New transmission route discovered for malignant pleural mesothelioma
Malignant pleural mesothelioma is divided into three subtypes, one of which is particularly aggressive. Researchers from the Comprehensive Cancer Center (CCC) of MedUni Vienna and Vienna General Hospital have now managed to discover a mechanism that contributes to this aggressive behaviour: The tumour cells of this subtype are able to assume special characteristics that promote migration and therefore spread of the cancer. This is possible because the cells receive the requisite signals for this spread from certain messenger substances, namely the two growth factors FGF2 and EGF. By blockading these signals, it might be possible to develop new approaches for treating this subtype of malignant pleural mesothelioma.
Many mechanisms that cause cancer were originally processes that a healthy body needs to function normally. However, the tumour cells "exploit" these processes to promote tumour growth.
For example, in some instances, such as embryonic development or wound healing, it is essential for cells that are anchored in one spot to be able to migrate. To allow this to happen, a complex modification process is initiated within the cell. This is known as epithelial-mesenchymal transition (EMT). As a result of EMT, the cells change their properties and their appearance. Cells that were once epithelial cells with high cell-cell adhesion and therefore immovable, transform into mesenchymal cells. These are cells with no fixed cell junctions that are therefore able to migrate and spread.
Michael Grusch, molecular biologist at the Institute of Cancer Research and member of the Comprehensive Cancer Center (CCC) of MedUni Vienna/Vienna General Hospital and one of the two principal investigators explains: "EMT plays a key role in the development of metastases and in local spread. Especially in the aggressive forms of malignant pleural mesothelioma, we could see that the tumour cells are very similar in appearance to mesenchymal cells. In a petri dish, we have now investigated which biological signals cause the cancer cells to take on the characteristics of these mesenchymal cells."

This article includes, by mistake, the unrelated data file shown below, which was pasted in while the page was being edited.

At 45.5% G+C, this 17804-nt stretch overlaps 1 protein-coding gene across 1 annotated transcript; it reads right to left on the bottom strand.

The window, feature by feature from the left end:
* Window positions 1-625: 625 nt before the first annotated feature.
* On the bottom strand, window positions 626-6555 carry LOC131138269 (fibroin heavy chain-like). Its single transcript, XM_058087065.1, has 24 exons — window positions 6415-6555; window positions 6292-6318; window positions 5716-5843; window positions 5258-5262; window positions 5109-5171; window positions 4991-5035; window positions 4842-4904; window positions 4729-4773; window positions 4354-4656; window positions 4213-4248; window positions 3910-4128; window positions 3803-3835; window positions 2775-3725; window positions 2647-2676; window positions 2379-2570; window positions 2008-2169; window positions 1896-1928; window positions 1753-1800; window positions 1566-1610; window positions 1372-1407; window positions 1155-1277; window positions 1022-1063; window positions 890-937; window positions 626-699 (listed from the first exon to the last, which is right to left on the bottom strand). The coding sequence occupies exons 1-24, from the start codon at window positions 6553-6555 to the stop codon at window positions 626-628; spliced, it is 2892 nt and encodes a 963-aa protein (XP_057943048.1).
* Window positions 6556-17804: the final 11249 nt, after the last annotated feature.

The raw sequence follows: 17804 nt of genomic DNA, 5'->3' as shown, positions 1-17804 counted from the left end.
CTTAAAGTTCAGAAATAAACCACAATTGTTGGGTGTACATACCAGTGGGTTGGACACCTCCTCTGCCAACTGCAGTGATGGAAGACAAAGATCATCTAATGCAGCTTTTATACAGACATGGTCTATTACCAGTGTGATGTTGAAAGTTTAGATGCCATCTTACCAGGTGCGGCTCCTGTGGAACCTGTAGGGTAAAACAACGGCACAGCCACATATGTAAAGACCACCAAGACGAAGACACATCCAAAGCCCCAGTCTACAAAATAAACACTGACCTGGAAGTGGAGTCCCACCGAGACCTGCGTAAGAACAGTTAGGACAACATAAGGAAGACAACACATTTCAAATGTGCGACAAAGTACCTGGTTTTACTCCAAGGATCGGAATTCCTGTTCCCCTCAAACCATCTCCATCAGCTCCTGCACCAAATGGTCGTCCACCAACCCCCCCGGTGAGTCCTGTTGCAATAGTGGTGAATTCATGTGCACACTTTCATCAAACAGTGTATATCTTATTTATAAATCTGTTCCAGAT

The researchers found that, in aggressive malignant pleural mesothelioma, EMT is triggered by defined signals. These are, in fact, a group of so-called fibroblast growth factors (FGF2) and epidermal growth factors (EGF). These signaling substances bind to receptors on the surface of the tumour cells and forward the signal to modify into the cell interior.
Says Karin Schelch, Institute of Cancer Research of MedUni Vienna, member of the CCC and lead author of the study: "If FGF2 and EGF are in play, the tumour subtype becomes more aggressive."
Signal blockade as new therapeutic approach
In a further step, the researchers showed that tumour cells lost their aggressive characteristics again as soon as they encountered substances that blockade the effect of FGF2 and EGF. Says Mir Ali Reza Hoda, Department of Surgery of MedUni Vienna/Vienna General Hospital, member of the Comprehensive Cancer Center (CCC) of the two institutions and second lead author: "Our results help to provide a better understanding of the disease. Blockading these signals could therefore offer new approaches for treating certain aggressive forms of mesothelioma.
With around 90 new cases per year in Austria, malignant pleural mesothelioma is one of the rarer forms of cancer. However, it is on the increase. Malignant pleural mesothelioma is a very aggressive form of cancer that is associated with asbestos and is routinely treated with a combination of chemotherapy, surgery and radiotherapy. Since this particular type of tumour often develops resistance to chemotherapy and radiotherapy, the prognosis is very poor. Around 15% of all cases involve the particularly aggressive form of pleural mesothelioma, which was the subject of the research project.